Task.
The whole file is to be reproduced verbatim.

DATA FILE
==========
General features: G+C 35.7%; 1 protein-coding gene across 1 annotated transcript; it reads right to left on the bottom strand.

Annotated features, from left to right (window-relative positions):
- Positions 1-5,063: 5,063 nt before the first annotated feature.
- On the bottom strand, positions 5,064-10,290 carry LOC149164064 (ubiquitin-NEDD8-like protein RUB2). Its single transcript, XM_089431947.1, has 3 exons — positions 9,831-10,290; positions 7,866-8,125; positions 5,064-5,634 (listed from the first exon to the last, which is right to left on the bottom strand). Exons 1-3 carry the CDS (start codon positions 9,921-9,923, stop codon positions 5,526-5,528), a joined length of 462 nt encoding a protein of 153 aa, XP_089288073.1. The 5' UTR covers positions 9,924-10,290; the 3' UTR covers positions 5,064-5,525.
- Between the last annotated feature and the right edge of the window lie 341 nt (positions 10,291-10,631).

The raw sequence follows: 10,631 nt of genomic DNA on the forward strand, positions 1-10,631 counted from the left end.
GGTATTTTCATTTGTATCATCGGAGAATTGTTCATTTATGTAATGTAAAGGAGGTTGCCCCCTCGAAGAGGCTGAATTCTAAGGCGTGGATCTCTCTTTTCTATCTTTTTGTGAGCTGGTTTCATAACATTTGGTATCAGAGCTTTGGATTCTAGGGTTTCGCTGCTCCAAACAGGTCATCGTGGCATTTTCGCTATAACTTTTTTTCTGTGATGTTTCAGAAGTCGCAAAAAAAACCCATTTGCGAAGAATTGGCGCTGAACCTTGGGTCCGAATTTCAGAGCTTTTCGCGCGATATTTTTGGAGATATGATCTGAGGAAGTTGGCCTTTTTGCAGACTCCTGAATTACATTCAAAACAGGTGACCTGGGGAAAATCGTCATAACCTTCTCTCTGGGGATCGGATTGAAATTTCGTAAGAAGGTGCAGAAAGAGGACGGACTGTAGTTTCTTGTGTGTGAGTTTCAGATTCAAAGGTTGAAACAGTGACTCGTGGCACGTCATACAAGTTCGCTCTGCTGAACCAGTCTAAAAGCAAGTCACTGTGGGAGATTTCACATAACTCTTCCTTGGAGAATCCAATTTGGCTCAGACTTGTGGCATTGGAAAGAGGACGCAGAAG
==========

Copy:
General features: G+C 35.7%; 1 protein-coding gene across 1 annotated transcript; it reads right to left on the bottom strand.

Annotated features, from left to right (window-relative positions):
- Positions 1-5,063: 5,063 nt before the first annotated feature.
- On the bottom strand, positions 5,064-10,290 carry LOC149164064 (ubiquitin-NEDD8-like protein RUB2). Its single transcript, XM_089431947.1, has 3 exons — positions 9,831-10,290; positions 7,866-8,125; positions 5,064-5,634 (listed from the first exon to the last, which is right to left on the bottom strand). Exons 1-3 carry the CDS (start codon positions 9,921-9,923, stop codon positions 5,526-5,528), a joined length of 462 nt encoding a protein of 153 aa, XP_089288073.1. The 5' UTR covers positions 9,924-10,290; the 3' UTR covers positions 5,064-5,525.
- Between the last annotated feature and the right edge of the window lie 341 nt (positions 10,291-10,631).

The raw sequence follows: 10,631 nt of genomic DNA on the forward strand, positions 1-10,631 counted from the left end.
GGTATTTTCATTTGTATCATCGGAGAATTGTTCATTTATGTAATGTAAAGGAGGTTGCCCCCTCGAAGAGGCTGAATTCTAAGGCGTGGATCTCTCTTTTCTATCTTTTTGTGAGCTGGTTTCATAACATTTGGTATCAGAGCTTTGGATTCTAGGGTTTCGCTGCTCCAAACAGGTCATCGTGGCATTTTCGCTATAACTTTTTTTCTGTGATGTTTCAGAAGTCGCAAAAAAAACCCATTTGCGAAGAATTGGCGCTGAACCTTGGGTCCGAATTTCAGAGCTTTTCGCGCGATATTTTTGGAGATATGATCTGAGGAAGTTGGCCTTTTTGCAGACTCCTGAATTACATTCAAAACAGGTGACCTGGGGAAAATCGTCATAACCTTCTCTCTGGGGATCGGATTGAAATTTCGTAAGAAGGTGCAGAAAGAGGACGGACTGTAGTTTCTTGTGTGTGAGTTTCAGATTCAAAGGTTGAAACAGTGACTCGTGGCACGTCATACAAGTTCGCTCTGCTGAACCAGTCTAAAAGCAAGTCACTGTGGGAGATTTCACATAACTCTTCCTTGGAGAATCCAATTTGGCTCAGACTTGTGGCATTGGAAAGAGGACGCAGAAG